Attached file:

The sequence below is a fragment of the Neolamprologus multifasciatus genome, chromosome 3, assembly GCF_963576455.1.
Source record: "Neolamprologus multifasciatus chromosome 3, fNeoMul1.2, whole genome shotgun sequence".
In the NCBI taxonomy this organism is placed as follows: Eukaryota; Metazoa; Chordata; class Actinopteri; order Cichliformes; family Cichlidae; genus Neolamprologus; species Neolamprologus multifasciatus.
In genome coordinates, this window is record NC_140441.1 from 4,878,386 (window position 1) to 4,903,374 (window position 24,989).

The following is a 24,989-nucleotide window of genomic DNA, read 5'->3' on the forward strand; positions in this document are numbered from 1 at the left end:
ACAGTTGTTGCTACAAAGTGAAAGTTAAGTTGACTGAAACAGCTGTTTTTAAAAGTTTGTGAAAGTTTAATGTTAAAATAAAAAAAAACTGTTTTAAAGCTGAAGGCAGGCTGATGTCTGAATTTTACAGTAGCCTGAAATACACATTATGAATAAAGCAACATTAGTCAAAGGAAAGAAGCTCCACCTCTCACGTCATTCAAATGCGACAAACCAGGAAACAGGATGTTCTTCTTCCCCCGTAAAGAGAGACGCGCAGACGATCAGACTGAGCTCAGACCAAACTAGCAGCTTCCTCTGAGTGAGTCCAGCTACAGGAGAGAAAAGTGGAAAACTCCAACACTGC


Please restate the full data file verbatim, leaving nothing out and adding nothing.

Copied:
The sequence below is a fragment of the Neolamprologus multifasciatus genome, chromosome 3, assembly GCF_963576455.1.
Source record: "Neolamprologus multifasciatus chromosome 3, fNeoMul1.2, whole genome shotgun sequence".
In the NCBI taxonomy this organism is placed as follows: Eukaryota; Metazoa; Chordata; class Actinopteri; order Cichliformes; family Cichlidae; genus Neolamprologus; species Neolamprologus multifasciatus.
In genome coordinates, this window is record NC_140441.1 from 4,878,386 (window position 1) to 4,903,374 (window position 24,989).

The following is a 24,989-nucleotide window of genomic DNA, read 5'->3' on the forward strand; positions in this document are numbered from 1 at the left end:
ACAGTTGTTGCTACAAAGTGAAAGTTAAGTTGACTGAAACAGCTGTTTTTAAAAGTTTGTGAAAGTTTAATGTTAAAATAAAAAAAAACTGTTTTAAAGCTGAAGGCAGGCTGATGTCTGAATTTTACAGTAGCCTGAAATACACATTATGAATAAAGCAACATTAGTCAAAGGAAAGAAGCTCCACCTCTCACGTCATTCAAATGCGACAAACCAGGAAACAGGATGTTCTTCTTCCCCCGTAAAGAGAGACGCGCAGACGATCAGACTGAGCTCAGACCAAACTAGCAGCTTCCTCTGAGTGAGTCCAGCTACAGGAGAGAAAAGTGGAAAACTCCAACACTGC